Use this URL to cite or link to this record in EThOS: https://ethos.bl.uk/OrderDetails.do?uin=uk.bl.ethos.795073
Title: The transition to first-time fatherhood through adoption
Author: Gordon-Jones, S.
Awarding Body: University of East London
Current Institution: University of East London
Date of Award: 2018
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Abstract:
Becoming a parent for the first time is a significant transitional life event (Johns & Belsky, 2007). The transition to fatherhood is starting to receive more attention in the research in the context of changing societal attitudes towards fatherhood. Becoming an adoptive father is different in many tangible ways to biological parenthood and yet this is a neglected area of research in the United Kingdom. This study sought to explore the experiences of men in the process of becoming fathers for the first time through domestic adoption. Semi-­structured interviews were completed with eleven adoptive fathers regarding their experience of the adoption process and early first-­time fatherhood. A thematic analysis was conducted. Four key themes were found: 'Adopting was a challenging time', 'Becoming an adoptive father requires adjustments', 'Finding ways to cope' and 'The rewards of adoption'. A number of challenges were experienced across the time period including the distress of turning down children for adoption as well as being turned down themselves and a lack of power in the process. This research also highlighted the significant adjustments men felt they needed to make throughout the process and after placement, predominantly in regards to approaches to parenthood. Contact with other adoptive parents was highly valued by the fathers. The findings are discussed in relation to discourses around masculinity and fatherhood. Clinical and policy implications are explored from a clinical psychology perspective.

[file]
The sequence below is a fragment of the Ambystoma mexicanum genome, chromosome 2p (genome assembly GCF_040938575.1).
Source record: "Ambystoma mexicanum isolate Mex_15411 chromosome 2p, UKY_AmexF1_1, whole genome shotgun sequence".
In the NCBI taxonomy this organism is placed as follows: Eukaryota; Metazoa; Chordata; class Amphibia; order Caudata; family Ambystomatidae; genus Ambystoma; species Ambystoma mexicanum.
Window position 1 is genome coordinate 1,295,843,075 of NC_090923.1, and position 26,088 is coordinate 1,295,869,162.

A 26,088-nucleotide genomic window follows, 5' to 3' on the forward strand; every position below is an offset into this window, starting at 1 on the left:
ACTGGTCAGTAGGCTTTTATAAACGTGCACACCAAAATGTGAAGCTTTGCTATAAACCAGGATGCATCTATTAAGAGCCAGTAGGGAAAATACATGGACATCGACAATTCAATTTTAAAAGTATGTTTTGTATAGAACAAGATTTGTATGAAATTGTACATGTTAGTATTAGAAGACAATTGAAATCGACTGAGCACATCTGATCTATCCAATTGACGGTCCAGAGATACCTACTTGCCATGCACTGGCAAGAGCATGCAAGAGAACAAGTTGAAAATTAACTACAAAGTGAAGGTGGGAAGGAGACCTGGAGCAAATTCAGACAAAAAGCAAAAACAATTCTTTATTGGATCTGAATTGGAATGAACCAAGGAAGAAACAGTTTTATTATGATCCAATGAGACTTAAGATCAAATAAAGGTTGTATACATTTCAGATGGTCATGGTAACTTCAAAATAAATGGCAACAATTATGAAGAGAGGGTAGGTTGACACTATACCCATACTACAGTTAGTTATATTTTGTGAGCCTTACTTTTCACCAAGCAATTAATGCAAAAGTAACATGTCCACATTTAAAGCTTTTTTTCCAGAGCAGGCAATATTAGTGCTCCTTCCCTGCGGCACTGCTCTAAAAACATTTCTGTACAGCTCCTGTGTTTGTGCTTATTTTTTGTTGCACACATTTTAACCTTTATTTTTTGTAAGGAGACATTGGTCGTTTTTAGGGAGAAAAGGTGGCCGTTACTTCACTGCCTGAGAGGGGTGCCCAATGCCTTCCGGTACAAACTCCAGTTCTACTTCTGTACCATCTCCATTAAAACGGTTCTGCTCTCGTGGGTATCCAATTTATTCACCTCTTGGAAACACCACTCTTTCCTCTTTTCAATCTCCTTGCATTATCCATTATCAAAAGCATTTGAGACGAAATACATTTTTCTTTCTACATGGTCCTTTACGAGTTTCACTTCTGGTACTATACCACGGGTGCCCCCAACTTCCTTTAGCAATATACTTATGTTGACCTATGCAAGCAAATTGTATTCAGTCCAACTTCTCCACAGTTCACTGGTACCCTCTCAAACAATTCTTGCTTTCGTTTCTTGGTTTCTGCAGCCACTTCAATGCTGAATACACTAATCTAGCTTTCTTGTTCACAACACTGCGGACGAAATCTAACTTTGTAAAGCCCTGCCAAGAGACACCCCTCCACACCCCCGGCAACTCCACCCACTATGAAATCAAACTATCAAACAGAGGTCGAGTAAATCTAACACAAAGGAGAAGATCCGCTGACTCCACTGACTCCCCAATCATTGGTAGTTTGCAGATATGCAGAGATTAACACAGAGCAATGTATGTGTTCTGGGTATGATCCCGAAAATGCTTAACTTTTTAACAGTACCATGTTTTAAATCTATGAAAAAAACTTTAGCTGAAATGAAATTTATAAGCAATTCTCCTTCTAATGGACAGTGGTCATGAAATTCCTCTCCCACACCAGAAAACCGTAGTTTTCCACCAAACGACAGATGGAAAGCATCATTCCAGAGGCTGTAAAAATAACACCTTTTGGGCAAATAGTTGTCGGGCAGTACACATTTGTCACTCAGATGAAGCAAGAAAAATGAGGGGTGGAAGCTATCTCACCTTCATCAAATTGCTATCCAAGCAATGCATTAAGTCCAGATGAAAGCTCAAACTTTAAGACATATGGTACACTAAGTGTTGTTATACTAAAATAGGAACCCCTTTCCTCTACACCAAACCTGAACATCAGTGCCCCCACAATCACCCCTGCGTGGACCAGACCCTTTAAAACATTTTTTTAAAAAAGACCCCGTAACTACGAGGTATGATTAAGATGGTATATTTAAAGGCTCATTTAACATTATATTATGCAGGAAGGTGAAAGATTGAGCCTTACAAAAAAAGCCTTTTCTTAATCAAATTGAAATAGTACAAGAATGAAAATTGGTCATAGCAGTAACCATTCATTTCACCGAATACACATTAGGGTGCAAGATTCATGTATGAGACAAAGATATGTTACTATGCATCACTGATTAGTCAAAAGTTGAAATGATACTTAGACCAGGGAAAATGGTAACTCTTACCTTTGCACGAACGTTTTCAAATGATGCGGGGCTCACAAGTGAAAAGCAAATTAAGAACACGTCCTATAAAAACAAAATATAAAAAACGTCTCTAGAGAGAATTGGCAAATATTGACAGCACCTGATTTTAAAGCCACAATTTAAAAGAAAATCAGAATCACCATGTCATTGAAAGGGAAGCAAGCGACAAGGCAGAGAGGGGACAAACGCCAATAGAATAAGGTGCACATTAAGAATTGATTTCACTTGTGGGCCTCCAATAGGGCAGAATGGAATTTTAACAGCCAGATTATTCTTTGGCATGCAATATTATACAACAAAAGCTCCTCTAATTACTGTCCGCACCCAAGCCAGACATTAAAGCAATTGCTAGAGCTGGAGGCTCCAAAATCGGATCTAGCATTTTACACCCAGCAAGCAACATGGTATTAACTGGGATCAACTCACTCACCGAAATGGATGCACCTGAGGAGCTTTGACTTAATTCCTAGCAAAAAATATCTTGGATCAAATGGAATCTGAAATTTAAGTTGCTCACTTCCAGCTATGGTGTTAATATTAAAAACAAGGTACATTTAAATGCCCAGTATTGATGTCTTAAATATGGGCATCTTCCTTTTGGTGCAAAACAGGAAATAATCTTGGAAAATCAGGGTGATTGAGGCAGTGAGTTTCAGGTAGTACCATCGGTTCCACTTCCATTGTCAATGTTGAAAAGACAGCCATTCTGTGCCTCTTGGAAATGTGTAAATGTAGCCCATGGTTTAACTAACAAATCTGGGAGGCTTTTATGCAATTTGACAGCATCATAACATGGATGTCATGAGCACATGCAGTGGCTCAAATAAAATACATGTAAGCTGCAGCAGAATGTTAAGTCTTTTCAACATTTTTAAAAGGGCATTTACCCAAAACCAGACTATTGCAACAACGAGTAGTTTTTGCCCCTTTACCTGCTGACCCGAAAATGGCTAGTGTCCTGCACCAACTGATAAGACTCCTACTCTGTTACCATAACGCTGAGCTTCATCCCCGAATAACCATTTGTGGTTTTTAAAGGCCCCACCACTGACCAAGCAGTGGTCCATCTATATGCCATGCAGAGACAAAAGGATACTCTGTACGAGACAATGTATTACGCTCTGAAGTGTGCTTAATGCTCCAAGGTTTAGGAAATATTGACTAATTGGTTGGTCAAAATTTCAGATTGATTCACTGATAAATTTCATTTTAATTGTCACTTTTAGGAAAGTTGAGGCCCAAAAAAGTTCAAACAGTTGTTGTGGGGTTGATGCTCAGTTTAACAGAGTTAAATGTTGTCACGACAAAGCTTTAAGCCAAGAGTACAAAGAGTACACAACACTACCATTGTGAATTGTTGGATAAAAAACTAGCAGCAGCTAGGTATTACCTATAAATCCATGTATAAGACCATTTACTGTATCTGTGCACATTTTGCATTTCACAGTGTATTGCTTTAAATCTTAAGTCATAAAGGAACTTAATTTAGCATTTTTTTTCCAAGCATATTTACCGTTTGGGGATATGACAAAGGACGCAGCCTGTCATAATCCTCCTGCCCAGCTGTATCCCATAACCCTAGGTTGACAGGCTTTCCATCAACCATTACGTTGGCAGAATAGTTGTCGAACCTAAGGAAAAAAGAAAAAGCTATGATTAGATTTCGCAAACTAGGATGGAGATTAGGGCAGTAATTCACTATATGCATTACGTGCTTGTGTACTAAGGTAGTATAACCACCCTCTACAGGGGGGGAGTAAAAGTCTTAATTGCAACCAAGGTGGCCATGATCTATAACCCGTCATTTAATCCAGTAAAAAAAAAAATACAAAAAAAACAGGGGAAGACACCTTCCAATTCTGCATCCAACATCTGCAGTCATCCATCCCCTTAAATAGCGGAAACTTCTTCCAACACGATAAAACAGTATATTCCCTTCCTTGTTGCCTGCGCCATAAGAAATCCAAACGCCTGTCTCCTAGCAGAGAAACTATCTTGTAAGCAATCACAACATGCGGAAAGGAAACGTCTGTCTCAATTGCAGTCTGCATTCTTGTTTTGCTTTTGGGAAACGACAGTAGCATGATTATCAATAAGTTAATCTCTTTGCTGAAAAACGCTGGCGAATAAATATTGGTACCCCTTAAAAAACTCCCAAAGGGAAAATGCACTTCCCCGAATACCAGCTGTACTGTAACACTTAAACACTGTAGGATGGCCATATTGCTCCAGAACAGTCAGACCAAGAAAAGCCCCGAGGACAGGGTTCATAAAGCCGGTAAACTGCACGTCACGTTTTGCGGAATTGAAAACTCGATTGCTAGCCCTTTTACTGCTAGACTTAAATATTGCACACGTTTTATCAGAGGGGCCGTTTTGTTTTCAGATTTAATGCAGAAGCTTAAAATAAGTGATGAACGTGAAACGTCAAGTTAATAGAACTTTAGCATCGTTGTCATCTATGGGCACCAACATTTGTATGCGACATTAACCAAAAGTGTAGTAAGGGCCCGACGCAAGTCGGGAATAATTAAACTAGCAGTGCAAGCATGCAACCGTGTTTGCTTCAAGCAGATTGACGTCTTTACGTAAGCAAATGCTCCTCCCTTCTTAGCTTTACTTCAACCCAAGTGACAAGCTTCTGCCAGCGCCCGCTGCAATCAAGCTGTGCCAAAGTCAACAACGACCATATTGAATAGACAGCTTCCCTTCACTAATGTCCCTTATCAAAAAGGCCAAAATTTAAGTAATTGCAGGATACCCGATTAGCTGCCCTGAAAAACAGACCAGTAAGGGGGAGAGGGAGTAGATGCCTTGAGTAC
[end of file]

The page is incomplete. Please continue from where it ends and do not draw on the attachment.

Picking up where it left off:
Supervisor: Not available Sponsor: Not available
Qualification Name: Thesis (D.Clin.Psy.) Qualification Level: Doctoral
EThOS ID: uk.bl.ethos.795073  DOI:
Keywords: Adoption ; fatherhood ; adoptive father ; transition to parenthood
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